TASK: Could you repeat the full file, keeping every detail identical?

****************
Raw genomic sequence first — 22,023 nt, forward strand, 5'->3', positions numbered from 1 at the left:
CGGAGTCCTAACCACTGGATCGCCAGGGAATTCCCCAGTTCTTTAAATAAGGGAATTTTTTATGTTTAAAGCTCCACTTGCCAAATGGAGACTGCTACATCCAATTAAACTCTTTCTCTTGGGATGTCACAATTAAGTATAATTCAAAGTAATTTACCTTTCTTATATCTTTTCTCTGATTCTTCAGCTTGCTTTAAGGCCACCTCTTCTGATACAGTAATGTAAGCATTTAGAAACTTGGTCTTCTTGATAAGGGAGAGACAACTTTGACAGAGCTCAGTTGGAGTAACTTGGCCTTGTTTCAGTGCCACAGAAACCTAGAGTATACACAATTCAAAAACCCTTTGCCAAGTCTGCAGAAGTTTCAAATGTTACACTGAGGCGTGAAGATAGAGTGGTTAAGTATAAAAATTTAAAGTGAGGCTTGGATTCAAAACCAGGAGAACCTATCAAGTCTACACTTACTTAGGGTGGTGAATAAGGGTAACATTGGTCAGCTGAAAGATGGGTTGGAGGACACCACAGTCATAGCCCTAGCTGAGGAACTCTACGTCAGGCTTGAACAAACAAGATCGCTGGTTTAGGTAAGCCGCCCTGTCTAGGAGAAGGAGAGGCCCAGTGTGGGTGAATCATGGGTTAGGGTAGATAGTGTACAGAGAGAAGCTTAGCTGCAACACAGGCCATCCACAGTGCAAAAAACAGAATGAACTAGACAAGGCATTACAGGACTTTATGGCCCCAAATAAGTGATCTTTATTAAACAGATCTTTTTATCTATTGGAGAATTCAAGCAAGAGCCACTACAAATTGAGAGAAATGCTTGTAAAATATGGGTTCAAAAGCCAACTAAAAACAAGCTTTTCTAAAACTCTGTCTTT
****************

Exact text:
Raw genomic sequence first — 22,023 nt, forward strand, 5'->3', positions numbered from 1 at the left:
CGGAGTCCTAACCACTGGATCGCCAGGGAATTCCCCAGTTCTTTAAATAAGGGAATTTTTTATGTTTAAAGCTCCACTTGCCAAATGGAGACTGCTACATCCAATTAAACTCTTTCTCTTGGGATGTCACAATTAAGTATAATTCAAAGTAATTTACCTTTCTTATATCTTTTCTCTGATTCTTCAGCTTGCTTTAAGGCCACCTCTTCTGATACAGTAATGTAAGCATTTAGAAACTTGGTCTTCTTGATAAGGGAGAGACAACTTTGACAGAGCTCAGTTGGAGTAACTTGGCCTTGTTTCAGTGCCACAGAAACCTAGAGTATACACAATTCAAAAACCCTTTGCCAAGTCTGCAGAAGTTTCAAATGTTACACTGAGGCGTGAAGATAGAGTGGTTAAGTATAAAAATTTAAAGTGAGGCTTGGATTCAAAACCAGGAGAACCTATCAAGTCTACACTTACTTAGGGTGGTGAATAAGGGTAACATTGGTCAGCTGAAAGATGGGTTGGAGGACACCACAGTCATAGCCCTAGCTGAGGAACTCTACGTCAGGCTTGAACAAACAAGATCGCTGGTTTAGGTAAGCCGCCCTGTCTAGGAGAAGGAGAGGCCCAGTGTGGGTGAATCATGGGTTAGGGTAGATAGTGTACAGAGAGAAGCTTAGCTGCAACACAGGCCATCCACAGTGCAAAAAACAGAATGAACTAGACAAGGCATTACAGGACTTTATGGCCCCAAATAAGTGATCTTTATTAAACAGATCTTTTTATCTATTGGAGAATTCAAGCAAGAGCCACTACAAATTGAGAGAAATGCTTGTAAAATATGGGTTCAAAAGCCAACTAAAAACAAGCTTTTCTAAAACTCTGTCTTT